Dessalew Habte and Tadesse Tilahun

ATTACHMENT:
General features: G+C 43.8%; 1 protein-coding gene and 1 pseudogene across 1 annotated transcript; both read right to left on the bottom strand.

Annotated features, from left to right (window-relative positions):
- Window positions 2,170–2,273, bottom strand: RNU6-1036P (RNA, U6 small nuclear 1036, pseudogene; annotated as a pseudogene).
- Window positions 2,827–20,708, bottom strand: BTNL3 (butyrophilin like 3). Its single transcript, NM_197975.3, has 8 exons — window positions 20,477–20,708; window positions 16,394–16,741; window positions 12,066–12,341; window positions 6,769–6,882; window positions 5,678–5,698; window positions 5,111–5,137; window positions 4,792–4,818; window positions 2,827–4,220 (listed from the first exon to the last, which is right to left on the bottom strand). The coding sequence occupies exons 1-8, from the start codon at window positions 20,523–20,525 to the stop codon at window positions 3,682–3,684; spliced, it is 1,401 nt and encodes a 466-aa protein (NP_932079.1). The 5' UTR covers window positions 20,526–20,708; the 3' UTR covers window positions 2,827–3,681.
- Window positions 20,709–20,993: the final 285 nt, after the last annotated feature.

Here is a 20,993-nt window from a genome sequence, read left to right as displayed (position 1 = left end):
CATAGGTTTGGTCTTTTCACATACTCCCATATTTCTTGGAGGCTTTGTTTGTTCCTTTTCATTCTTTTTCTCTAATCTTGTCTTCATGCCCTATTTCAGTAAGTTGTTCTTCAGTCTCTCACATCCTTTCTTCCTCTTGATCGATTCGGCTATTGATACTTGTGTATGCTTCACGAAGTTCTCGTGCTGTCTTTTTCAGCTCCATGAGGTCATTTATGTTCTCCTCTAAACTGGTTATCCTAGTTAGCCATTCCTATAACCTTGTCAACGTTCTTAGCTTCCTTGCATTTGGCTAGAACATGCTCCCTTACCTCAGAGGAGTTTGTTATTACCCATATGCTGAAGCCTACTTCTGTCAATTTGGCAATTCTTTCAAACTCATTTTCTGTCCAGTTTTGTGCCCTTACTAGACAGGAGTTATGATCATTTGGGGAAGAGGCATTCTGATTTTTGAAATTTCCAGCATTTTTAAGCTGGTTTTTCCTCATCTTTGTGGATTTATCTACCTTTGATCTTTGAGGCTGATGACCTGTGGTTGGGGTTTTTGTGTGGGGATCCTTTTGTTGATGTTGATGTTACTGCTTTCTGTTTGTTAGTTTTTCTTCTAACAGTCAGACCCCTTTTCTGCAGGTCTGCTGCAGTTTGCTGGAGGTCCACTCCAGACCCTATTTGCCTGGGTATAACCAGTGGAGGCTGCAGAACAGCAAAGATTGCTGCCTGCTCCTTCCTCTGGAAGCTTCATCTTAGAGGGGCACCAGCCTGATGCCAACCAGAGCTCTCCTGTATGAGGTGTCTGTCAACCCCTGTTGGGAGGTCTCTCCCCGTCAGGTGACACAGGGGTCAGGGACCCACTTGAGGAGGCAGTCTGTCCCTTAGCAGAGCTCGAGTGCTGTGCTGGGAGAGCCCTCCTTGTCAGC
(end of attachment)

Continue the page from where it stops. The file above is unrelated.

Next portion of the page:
A cross sectional study was carried out in Gindeberet district in Western Shoa Zone of Oromia regional state from June 2021 to October 2021. Sheep are the most important farm animals in our country, especial dominant livestock, providing skin and wool, and cash income in addition to food subsistence value obtained from livestock production. However, due to the abundances of ectoparasites, there is loss of skin value, income and wool due to poor management problem. The purpose of this study was to identify major ectoparasites of sheep and to determine their prevalence in the study area and to assess the magnitudes of these parasites in relation to sex, age and body condition. Out of 200 sheep examined 133 (66.5%) sheep were infested with the major ectoparasite. The major ectoparasite identified were ticks (31%), followed by lice (15.5%), fleas (12.5%), Melophagus ovinus (7%) and Mange mites (0.5%). The overall infestation with ectoparasites, was higher in females (37.5%) than males (29%). The overall prevalence in association with age categories was higher in adult (34%) than in the young (32.5%). The prevalence of major ectoparasite based on the BCS was found to be higher in poor (33.5%) than the medium (21.5%) and the good (11.5%) body condition from the overall occurrence of ectoparasites. The higher prevalence of ticks, lice, fleas, M. ovinus, and mange mites were observed in female and males. The highest prevalence of tick infestation (n=62) were observed in the area, among ectoparasite, ticks were the most prevalent parasites (n=62) with the prevalence of 31% in the area, while the prevalence of mange mites was 0.5% (N=1). Based on age classification the prevalence of ticks (17.5%), lice (9%), fleas (7.5%), Melophagus ovinus (or sheep ked) (4%), and mange mite (0.5%) were highly prevalent in the adults than young’s (13.5%), (6.5%), (5%) and (3%) respectively. From the result of this study, it is possible to conclude that ectoparasite infestation has affected in the production of sheep at the study area.
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